struct Rectangle {
    // A rectangle can be specified by where the top left and bottom right
    // corners are in space.
    top_left: Point,
    bottom_right: Point,

fn main() {
    // Create struct with field init shorthand
    let name = String::from("Peter");
    let age = 27;
    let peter = Person { name, age };

    // Print debug struct
    println!("{:?}", peter);

    // Instantiate a `Point`
    let point: Point = Point { x: 10.3, y: 0.4 };

    // Access the fields of the point
    println!("point coordinates: ({}, {})", point.x, point.y);

    // Make a new point by using struct update syntax to use the fields of our
    // other one
    let bottom_right = Point { x: 5.2, ..point };

    // `bottom_right.y` will be the same as `point.y` because we used that field
    // from `point`
    println!("second point: ({}, {})", bottom_right.x, bottom_right.y);

    // Destructure the point using a `let` binding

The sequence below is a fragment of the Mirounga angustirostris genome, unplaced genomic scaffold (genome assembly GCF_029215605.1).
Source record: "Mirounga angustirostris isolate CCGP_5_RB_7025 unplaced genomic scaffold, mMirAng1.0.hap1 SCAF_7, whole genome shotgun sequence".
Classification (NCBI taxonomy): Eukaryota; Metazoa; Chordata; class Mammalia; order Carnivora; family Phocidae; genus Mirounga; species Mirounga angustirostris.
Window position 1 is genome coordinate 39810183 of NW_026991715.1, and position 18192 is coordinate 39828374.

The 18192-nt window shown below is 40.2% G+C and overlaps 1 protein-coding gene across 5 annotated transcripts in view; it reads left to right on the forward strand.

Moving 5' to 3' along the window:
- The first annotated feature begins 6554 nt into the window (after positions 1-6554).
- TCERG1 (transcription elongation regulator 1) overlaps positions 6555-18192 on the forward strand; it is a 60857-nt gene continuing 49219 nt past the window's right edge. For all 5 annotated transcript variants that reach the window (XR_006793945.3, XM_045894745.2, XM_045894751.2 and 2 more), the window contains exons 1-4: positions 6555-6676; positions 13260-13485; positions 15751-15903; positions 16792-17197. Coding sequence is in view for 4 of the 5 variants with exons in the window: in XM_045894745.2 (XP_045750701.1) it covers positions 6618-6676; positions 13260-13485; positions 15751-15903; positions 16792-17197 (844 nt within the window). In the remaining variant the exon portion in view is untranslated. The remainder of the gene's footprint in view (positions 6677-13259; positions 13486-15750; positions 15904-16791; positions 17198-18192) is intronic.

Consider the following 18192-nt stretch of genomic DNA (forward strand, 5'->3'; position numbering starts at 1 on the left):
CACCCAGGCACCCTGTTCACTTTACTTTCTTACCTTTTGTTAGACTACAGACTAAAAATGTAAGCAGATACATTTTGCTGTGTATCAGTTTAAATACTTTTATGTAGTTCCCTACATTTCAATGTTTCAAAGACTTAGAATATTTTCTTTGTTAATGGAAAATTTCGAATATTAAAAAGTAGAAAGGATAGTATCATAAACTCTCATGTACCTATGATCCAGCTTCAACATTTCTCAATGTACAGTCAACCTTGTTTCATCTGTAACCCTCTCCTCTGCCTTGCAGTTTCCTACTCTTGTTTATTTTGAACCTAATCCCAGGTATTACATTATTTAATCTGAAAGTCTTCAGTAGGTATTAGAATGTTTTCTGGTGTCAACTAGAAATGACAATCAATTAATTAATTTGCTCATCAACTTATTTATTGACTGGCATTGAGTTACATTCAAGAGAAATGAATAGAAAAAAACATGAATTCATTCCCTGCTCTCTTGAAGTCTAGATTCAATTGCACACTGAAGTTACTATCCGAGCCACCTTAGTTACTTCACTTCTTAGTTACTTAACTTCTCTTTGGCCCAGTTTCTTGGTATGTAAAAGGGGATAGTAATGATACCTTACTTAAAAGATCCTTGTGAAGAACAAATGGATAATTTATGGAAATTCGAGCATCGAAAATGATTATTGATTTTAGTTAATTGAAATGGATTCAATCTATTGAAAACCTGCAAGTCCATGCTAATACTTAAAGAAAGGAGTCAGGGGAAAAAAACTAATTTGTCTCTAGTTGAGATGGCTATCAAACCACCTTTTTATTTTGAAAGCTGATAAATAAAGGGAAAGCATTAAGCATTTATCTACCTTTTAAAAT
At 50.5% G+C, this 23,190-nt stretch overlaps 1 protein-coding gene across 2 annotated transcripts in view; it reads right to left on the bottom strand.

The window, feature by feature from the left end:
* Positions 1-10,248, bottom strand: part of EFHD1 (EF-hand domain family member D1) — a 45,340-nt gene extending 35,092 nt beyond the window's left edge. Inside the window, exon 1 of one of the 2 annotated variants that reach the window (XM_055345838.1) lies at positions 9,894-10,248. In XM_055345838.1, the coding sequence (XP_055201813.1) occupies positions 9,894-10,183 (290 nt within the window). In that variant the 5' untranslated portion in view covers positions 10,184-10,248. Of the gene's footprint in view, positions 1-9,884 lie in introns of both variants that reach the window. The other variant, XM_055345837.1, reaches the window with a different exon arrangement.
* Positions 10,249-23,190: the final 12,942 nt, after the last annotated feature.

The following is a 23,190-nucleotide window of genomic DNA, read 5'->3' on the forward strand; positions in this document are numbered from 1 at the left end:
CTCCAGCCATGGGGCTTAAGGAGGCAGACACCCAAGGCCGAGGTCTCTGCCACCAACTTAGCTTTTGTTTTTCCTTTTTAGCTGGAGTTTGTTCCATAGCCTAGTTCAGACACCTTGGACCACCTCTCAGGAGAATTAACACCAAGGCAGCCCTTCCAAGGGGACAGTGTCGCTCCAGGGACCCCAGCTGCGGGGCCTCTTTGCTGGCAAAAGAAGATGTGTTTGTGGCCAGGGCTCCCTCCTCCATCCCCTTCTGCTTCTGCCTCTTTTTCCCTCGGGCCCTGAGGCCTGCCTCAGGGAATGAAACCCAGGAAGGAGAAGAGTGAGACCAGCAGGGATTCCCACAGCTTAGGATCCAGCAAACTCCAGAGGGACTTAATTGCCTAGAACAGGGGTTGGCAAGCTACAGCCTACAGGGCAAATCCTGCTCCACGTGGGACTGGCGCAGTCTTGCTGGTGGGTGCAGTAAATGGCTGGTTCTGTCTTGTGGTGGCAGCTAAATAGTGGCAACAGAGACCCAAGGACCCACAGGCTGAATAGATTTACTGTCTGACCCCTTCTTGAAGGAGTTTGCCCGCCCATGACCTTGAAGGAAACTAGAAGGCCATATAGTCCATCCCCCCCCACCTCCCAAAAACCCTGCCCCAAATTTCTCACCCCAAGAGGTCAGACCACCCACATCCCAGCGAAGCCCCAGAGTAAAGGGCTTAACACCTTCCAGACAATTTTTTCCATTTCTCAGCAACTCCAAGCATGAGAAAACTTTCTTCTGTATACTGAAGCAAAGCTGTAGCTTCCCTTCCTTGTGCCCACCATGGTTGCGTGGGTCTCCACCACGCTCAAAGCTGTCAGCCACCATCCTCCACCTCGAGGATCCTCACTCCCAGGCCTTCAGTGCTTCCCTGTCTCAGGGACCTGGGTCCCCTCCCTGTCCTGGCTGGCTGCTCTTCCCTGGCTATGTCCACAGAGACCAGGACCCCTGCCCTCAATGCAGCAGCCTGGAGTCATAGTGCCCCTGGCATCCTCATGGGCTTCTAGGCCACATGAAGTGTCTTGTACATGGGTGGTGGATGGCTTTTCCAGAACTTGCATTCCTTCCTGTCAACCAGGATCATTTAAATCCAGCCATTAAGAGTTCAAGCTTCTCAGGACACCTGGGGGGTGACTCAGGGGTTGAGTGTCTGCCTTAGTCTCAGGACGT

let Point { x: left_edge, y: top_edge } = point;

    let _rectangle = Rectangle {
        // struct instantiation is an expression too
        top_left: Point { x: left_edge, y: top_edge },
        bottom_right: bottom_right,

    // Instantiate a unit struct
    let _unit = Unit;

    // Instantiate a tuple struct
    let pair = Pair(1, 0.1);

    // Access the fields of a tuple struct
    println!("pair contains {:?} and {:?}", pair.0, pair.1);

    // Destructure a tuple struct
    let Pair(integer, decimal) = pair;

    println!("pair contains {:?} and {:?}", integer, decimal);


  1. Add a function rect_area which calculates the area of a Rectangle (try using nested destructuring).
  2. Add a function square which takes a Point and a f32 as arguments, and returns a Rectangle with its top left corner on the point, and a width and height corresponding to the f32.


Learn Rust from Scratch - Impl and Trait with Struct in Rust